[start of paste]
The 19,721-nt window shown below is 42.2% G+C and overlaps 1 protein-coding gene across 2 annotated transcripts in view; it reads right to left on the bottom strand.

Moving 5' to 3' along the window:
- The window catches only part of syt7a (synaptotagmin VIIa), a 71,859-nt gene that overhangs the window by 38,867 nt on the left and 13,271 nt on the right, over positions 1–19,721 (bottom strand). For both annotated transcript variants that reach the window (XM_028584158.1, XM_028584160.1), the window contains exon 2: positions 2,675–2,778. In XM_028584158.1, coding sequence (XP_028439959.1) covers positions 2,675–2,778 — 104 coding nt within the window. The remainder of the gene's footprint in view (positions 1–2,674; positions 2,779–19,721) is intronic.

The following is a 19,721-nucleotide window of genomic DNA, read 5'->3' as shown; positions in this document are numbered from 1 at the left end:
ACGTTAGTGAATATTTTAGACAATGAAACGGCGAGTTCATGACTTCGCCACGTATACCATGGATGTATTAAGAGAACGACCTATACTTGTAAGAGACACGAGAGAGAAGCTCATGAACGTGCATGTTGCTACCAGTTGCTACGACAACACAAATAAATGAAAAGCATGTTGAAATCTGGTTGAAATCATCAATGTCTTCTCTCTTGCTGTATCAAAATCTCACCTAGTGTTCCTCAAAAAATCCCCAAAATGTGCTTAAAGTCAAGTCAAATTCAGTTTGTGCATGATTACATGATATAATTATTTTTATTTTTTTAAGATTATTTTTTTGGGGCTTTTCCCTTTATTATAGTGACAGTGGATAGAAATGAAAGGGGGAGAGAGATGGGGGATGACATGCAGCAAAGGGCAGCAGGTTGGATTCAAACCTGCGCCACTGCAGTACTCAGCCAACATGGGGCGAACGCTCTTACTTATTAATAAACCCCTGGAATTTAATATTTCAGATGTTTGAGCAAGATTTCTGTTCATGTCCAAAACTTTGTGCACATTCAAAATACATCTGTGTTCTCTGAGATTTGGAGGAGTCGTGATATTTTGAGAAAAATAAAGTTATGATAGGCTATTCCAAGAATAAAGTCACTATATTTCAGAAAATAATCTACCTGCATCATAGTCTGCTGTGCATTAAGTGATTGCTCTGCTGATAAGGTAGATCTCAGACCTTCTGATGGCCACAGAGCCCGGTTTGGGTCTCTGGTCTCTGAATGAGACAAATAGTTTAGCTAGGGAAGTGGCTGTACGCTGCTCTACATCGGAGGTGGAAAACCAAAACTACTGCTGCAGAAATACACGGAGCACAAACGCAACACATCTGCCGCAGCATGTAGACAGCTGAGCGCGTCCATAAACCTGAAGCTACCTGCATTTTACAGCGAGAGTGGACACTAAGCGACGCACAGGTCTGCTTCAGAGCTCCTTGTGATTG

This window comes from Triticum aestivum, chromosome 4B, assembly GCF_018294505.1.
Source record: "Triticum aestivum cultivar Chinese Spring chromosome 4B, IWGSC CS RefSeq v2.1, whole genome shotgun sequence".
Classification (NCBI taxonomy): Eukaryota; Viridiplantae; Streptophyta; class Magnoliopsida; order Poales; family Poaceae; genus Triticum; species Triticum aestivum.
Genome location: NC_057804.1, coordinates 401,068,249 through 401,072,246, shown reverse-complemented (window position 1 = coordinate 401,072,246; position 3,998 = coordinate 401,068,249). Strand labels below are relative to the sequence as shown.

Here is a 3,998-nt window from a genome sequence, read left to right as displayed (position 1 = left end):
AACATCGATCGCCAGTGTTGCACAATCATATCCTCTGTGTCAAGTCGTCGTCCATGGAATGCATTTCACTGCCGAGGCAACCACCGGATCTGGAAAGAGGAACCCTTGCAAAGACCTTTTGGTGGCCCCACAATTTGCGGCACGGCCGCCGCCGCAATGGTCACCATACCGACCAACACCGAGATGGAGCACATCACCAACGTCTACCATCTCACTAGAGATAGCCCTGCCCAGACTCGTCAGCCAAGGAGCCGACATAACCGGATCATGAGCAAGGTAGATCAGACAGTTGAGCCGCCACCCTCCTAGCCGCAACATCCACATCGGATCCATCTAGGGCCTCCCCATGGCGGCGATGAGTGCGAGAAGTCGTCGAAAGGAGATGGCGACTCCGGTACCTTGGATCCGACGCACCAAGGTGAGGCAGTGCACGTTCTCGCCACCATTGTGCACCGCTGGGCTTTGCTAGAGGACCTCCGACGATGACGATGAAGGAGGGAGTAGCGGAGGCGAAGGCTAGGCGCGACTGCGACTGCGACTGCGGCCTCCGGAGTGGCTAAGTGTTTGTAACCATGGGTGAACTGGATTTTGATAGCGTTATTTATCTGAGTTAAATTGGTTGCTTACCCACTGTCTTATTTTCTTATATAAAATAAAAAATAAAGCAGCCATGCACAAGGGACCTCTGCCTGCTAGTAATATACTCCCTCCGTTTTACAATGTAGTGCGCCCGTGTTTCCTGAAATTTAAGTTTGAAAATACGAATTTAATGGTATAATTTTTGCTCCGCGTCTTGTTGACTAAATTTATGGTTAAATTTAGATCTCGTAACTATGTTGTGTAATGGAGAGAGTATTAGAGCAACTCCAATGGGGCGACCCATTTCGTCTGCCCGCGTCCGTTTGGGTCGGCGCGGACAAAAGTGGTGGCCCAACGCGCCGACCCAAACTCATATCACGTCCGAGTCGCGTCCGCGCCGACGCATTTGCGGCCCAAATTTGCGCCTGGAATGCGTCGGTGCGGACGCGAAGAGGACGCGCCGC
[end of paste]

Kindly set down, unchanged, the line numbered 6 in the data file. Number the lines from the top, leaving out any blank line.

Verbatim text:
This window comes from Triticum aestivum, chromosome 4B, assembly GCF_018294505.1.